Documenting present-day history: an interview with filmmaker Adimu

by Minister of Information JR

mail-1, Documenting present-day history: an interview with filmmaker Adimu , Culture Currents Adimu Madyun is one of the L.A.-born, West Oakland-based homies that live in the Village Bottoms Cultural District, who is kind of like a well rounded media artist. The man is a filmmaker who has produced videos for a lot of the Bay Area’s political and backpacker hip hop scene, but he is best known for his music with the group Hairdoo.

Right now, Adimu is working on a new documentary called “Operation: Small Ax” about the POCC: Block Report Radio show and its role in organizing in the terrible but fine year of 2009 in the Bay Area in the eye of the storm of controversies like the murder of Oscar Grant, the Oakland Rebellions, the trials of the Oakland 100, the murder of Lovelle Mixon and four OPD and more. It also includes exclusive interviews with Emory Douglas of the Black Panther Party, Chairman Fred Hampton Jr. of the POCC, Umar Bin Hassan of the Last Poets, rappers Beeda Weeda, J. Stalin, Mahasen and Chela Simone and an exclusive Block Report Radio interview with Angela Davis that was used to promote Mumia’s new book.

Read Adimu in his own words …

M.O.I. JR: Can you tell the readers a little bit about how you got involved in filmmaking?

Adimu: I got involved in filmmaking while I was living in Africa. I started off recording everything I saw and eventually graduated to making music videos for an artist collective in South Africa I was part of called Guidance: Help Us Help You. My first documentary was “The Death of Tarzan.” Myself and Shaka Jamal formed a production company called Black Apes Project. We wanted to tell the story of Africa most people don’t get a chance to see. We didn’t focus on the plague, wars, poverty and petting zoos. We focused on the rural and urban culture, artistic expression and love.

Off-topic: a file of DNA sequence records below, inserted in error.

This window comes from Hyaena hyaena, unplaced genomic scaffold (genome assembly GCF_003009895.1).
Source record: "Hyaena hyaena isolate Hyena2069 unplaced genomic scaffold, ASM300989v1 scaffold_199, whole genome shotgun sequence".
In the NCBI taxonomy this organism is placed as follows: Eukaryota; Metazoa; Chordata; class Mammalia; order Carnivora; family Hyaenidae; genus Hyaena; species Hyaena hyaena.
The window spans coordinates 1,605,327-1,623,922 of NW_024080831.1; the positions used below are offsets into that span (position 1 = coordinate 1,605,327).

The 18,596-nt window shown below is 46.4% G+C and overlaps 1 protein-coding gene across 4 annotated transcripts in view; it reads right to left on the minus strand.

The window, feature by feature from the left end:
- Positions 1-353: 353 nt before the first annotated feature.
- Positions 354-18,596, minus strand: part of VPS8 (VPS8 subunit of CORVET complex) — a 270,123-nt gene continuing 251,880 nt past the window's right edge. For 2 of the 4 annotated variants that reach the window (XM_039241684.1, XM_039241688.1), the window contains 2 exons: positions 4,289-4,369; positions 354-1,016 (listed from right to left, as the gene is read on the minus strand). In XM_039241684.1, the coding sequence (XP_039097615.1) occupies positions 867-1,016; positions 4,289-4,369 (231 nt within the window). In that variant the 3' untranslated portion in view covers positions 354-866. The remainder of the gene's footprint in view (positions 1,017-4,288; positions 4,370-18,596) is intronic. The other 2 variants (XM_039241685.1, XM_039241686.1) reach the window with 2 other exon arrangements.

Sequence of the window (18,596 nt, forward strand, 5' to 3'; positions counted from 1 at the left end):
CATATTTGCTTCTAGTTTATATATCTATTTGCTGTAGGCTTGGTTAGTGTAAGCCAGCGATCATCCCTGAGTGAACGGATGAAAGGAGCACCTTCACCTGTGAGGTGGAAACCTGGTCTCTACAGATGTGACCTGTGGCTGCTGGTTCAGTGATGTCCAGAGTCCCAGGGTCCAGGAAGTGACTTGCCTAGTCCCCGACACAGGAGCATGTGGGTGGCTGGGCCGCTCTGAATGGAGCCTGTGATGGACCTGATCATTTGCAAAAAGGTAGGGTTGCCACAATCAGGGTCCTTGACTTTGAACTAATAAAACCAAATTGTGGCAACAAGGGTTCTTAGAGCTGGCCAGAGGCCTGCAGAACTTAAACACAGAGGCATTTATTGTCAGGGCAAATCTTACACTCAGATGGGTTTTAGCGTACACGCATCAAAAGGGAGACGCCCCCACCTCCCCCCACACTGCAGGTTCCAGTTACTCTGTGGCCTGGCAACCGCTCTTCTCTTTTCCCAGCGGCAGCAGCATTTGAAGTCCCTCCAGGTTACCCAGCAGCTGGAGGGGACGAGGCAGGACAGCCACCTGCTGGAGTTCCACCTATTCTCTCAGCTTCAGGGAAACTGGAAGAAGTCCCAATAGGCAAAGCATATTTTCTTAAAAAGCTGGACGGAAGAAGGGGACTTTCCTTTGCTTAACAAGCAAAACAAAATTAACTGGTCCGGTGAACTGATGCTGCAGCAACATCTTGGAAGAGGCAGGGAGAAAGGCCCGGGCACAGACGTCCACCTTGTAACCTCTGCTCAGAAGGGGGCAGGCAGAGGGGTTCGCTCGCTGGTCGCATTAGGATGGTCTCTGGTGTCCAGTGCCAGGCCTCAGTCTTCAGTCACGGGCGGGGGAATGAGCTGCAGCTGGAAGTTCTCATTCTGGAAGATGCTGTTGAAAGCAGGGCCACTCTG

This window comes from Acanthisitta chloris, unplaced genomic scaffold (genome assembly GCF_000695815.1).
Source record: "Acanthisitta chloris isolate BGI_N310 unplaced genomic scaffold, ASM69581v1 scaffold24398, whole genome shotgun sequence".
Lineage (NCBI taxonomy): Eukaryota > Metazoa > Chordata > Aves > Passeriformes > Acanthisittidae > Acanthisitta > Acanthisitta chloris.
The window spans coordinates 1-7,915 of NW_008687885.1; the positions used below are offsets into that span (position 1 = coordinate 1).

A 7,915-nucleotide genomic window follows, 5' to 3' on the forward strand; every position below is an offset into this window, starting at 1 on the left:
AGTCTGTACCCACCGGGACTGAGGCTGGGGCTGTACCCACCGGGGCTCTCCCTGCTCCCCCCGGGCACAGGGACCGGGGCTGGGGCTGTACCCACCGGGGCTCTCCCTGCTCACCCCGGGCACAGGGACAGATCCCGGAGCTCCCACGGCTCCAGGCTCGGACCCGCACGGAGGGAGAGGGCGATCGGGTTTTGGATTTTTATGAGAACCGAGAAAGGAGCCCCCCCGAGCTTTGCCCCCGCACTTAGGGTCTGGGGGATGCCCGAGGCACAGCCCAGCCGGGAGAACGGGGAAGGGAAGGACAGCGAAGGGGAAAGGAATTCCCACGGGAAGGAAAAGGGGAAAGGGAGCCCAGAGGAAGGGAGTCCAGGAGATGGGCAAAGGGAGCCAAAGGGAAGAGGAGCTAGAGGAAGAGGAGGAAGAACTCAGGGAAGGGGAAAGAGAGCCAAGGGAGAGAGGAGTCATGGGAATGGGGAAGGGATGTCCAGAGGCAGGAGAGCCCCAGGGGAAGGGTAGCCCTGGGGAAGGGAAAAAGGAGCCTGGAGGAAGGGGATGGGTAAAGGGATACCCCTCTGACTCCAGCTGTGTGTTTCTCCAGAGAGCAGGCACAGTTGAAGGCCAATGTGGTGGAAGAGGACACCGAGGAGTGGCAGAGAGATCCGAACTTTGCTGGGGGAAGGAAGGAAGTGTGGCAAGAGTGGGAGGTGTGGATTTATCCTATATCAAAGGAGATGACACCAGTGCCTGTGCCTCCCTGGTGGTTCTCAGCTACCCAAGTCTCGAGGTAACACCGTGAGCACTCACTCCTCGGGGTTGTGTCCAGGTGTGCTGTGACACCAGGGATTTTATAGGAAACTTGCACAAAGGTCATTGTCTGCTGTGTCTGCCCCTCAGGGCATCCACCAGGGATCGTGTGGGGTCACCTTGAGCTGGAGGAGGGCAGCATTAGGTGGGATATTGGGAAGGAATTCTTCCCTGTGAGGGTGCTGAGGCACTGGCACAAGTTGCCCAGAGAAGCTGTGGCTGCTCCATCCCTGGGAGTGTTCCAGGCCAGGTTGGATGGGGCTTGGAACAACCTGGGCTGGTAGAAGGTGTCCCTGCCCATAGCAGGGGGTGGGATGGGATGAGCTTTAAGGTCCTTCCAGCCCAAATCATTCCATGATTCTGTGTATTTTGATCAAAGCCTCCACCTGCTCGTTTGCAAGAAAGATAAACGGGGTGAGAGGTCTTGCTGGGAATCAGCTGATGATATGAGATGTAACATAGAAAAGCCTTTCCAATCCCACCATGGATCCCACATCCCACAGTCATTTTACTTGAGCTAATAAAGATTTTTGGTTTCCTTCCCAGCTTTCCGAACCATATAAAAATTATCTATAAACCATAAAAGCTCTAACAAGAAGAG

The documentary got a lot of praise in Africa and that continued here in the states. The film was featured in the Pan African Film Festival, San Francisco Black Film Festival and the Maafa Film Festival, to name a few. It definitely let me know with harder work ethics and dedication, I could continue to creatively uplift myself, my family and community through film.

M.O.I. JR: Can you name some of the artists that you have made music videos for?

Adimu: I started off in South Africa with artists such as Sliq Angel, MXO and Phat Beat Regiment. Here in Oakland, working with Samm Styles and Shaka Jamal, we made videos for Flipside, Chris Marsol and Brwn Bflo. With Black Apes I have also made videos for Ras Attitude, Jah Warri, WordSlanger and Hairdoo. Working with OLU8 films we just finished a video for Ise Lyfe.

M.O.I. JR: I know that you also shoot documentary films. Can you talk about some of the topics of the documentaries that you have worked on or are working on? How do you pick your topics?

Adimu: Documentaries are my favorite. The emotion and feelings are authentic in documentaries. The documentaries I have done generally focus on cultural issues that are affecting my community. Some documentaries I have done are “Death of Tarzan,” “Ras in the Hood” and “Call the Village.” I’m currently working on a few different projects.

One in particular is “Operation Small Axe.” This film is about the victory of struggle and how Block Report Radio plays the role of small axe and goes about chopping down the wrongdoings of big trees like the police, the misinformative media institutes and the oppressive political practices that are used to silence the voice of the people.